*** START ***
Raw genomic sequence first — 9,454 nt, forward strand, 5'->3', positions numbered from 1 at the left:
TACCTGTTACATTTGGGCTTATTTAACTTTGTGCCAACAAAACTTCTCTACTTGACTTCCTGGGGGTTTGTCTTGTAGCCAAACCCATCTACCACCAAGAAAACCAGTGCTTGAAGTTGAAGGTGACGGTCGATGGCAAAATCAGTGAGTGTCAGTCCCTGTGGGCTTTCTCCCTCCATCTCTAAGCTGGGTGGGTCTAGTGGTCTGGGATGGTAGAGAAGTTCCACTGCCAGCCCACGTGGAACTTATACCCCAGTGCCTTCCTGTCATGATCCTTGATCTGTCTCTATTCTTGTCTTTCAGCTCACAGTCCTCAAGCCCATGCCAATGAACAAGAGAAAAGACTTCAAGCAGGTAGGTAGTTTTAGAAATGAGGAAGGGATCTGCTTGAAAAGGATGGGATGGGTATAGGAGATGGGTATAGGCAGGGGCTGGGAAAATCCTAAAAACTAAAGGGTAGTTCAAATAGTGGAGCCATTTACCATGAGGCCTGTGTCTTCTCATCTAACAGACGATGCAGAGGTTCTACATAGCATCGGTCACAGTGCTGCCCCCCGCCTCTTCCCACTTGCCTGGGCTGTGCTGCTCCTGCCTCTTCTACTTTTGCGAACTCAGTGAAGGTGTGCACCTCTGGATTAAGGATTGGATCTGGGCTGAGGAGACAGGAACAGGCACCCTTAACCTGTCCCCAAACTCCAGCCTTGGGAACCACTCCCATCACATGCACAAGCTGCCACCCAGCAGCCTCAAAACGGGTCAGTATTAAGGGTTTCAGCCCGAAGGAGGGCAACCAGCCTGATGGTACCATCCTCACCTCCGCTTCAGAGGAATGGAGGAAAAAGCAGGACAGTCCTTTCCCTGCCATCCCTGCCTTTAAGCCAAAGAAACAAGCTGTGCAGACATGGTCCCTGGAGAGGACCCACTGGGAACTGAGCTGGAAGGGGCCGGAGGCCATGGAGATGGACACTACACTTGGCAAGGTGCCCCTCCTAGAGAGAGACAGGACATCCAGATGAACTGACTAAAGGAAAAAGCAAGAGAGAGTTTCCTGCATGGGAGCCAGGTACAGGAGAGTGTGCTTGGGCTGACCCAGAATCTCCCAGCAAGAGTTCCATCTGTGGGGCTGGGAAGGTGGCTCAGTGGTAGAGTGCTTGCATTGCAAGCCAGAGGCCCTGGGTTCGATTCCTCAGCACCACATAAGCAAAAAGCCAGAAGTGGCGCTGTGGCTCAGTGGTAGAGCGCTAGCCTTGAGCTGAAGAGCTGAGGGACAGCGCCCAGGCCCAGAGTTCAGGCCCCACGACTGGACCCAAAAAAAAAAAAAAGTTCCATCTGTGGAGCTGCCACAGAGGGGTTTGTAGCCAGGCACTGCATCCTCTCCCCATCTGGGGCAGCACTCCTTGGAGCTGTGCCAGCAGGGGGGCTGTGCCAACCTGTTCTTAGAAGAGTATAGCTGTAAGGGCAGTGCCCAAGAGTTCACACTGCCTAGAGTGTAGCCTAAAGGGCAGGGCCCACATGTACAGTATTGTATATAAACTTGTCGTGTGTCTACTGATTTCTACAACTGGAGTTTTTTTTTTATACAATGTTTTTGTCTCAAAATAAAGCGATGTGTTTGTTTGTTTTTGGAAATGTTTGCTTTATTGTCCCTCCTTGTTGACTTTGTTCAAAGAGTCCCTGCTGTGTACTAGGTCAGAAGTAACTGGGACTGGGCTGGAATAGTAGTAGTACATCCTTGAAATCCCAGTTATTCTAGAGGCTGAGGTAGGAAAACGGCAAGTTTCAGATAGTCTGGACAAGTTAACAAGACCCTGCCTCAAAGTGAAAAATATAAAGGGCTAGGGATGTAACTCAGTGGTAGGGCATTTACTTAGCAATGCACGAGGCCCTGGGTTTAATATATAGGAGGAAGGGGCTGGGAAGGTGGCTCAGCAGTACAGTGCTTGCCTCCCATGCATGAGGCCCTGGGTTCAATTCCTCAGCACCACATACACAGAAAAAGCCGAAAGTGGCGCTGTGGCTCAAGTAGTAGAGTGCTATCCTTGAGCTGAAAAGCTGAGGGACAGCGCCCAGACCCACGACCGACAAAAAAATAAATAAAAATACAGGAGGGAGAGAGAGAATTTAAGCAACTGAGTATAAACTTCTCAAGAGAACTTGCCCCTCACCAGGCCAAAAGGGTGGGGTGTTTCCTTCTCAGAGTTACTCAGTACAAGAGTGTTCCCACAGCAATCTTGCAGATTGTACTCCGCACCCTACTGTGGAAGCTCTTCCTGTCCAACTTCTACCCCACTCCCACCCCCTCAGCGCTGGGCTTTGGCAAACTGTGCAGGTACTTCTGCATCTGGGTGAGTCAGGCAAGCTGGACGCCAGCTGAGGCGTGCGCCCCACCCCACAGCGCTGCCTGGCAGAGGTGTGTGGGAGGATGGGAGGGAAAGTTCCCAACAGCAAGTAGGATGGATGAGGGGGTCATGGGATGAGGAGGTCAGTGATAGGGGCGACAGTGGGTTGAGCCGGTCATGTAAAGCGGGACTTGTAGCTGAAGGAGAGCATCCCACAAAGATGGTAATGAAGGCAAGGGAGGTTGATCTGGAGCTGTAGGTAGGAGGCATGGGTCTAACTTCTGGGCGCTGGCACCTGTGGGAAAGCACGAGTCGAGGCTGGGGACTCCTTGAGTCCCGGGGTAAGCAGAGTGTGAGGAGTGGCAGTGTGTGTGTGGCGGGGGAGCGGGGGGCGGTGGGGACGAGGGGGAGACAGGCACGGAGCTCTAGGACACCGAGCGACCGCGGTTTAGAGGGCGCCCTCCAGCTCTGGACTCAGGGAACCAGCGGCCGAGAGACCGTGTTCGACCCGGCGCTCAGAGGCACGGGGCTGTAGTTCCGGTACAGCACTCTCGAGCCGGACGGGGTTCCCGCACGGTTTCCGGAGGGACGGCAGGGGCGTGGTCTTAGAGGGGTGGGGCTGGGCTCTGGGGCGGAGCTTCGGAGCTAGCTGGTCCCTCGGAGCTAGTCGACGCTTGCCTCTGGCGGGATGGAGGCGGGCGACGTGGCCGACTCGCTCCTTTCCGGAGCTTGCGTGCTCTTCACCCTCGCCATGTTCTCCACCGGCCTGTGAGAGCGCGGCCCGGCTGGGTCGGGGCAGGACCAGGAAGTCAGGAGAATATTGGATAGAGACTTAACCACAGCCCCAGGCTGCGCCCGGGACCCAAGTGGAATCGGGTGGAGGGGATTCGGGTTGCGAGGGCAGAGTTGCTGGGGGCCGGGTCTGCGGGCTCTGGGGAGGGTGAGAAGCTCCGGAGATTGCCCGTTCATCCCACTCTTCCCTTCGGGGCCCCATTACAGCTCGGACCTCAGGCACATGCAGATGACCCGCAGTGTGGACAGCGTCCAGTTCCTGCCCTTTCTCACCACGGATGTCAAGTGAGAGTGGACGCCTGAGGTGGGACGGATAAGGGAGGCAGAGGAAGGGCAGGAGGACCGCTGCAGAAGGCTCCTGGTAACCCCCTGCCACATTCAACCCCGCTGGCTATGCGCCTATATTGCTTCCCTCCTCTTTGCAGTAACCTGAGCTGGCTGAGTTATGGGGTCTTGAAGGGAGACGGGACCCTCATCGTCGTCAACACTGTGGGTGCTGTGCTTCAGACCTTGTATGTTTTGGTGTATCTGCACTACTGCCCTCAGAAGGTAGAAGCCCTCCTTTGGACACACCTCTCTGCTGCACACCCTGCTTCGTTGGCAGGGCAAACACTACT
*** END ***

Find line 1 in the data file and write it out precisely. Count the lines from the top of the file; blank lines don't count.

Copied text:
Raw genomic sequence first — 9,454 nt, forward strand, 5'->3', positions numbered from 1 at the left: